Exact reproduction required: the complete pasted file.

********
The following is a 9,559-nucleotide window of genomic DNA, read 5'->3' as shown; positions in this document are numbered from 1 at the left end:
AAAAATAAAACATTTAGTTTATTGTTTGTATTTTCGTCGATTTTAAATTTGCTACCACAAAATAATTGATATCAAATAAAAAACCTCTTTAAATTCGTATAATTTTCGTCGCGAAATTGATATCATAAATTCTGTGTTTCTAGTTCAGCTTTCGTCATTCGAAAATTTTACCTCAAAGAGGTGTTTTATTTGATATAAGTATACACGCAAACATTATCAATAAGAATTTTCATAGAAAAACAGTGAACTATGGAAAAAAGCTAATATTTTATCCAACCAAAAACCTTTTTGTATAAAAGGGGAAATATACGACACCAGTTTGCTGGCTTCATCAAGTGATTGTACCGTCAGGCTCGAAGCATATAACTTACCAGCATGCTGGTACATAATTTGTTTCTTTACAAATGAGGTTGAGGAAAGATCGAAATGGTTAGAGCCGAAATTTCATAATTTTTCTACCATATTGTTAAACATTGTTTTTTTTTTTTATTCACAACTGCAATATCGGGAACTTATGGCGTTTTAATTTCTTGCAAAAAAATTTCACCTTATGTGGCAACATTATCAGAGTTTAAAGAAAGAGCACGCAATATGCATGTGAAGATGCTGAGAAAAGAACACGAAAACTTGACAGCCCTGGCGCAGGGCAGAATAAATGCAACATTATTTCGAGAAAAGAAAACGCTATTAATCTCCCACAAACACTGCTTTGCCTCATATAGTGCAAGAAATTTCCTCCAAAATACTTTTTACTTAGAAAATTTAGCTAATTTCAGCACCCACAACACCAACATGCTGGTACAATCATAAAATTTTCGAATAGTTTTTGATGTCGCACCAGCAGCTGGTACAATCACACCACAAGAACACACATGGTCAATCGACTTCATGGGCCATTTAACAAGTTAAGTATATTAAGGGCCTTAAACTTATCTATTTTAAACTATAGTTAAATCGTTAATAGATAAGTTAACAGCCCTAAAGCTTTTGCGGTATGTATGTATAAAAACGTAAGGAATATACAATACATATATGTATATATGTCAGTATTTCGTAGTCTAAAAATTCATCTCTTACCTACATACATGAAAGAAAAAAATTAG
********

The following is a 9,559-nucleotide window of genomic DNA, read 5'->3' as shown; positions in this document are numbered from 1 at the left end:
AAAAATAAAACATTTAGTTTATTGTTTGTATTTTCGTCGATTTTAAATTTGCTACCACAAAATAATTGATATCAAATAAAAAACCTCTTTAAATTCGTATAATTTTCGTCGCGAAATTGATATCATAAATTCTGTGTTTCTAGTTCAGCTTTCGTCATTCGAAAATTTTACCTCAAAGAGGTGTTTTATTTGATATAAGTATACACGCAAACATTATCAATAAGAATTTTCATAGAAAAACAGTGAACTATGGAAAAAAGCTAATATTTTATCCAACCAAAAACCTTTTTGTATAAAAGGGGAAATATACGACACCAGTTTGCTGGCTTCATCAAGTGATTGTACCGTCAGGCTCGAAGCATATAACTTACCAGCATGCTGGTACATAATTTGTTTCTTTACAAATGAGGTTGAGGAAAGATCGAAATGGTTAGAGCCGAAATTTCATAATTTTTCTACCATATTGTTAAACATTGTTTTTTTTTTTTATTCACAACTGCAATATCGGGAACTTATGGCGTTTTAATTTCTTGCAAAAAAATTTCACCTTATGTGGCAACATTATCAGAGTTTAAAGAAAGAGCACGCAATATGCATGTGAAGATGCTGAGAAAAGAACACGAAAACTTGACAGCCCTGGCGCAGGGCAGAATAAATGCAACATTATTTCGAGAAAAGAAAACGCTATTAATCTCCCACAAACACTGCTTTGCCTCATATAGTGCAAGAAATTTCCTCCAAAATACTTTTTACTTAGAAAATTTAGCTAATTTCAGCACCCACAACACCAACATGCTGGTACAATCATAAAATTTTCGAATAGTTTTTGATGTCGCACCAGCAGCTGGTACAATCACACCACAAGAACACACATGGTCAATCGACTTCATGGGCCATTTAACAAGTTAAGTATATTAAGGGCCTTAAACTTATCTATTTTAAACTATAGTTAAATCGTTAATAGATAAGTTAACAGCCCTAAAGCTTTTGCGGTATGTATGTATAAAAACGTAAGGAATATACAATACATATATGTATATATGTCAGTATTTCGTAGTCTAAAAATTCATCTCTTACCTACATACATGAAAGAAAAAAATTAG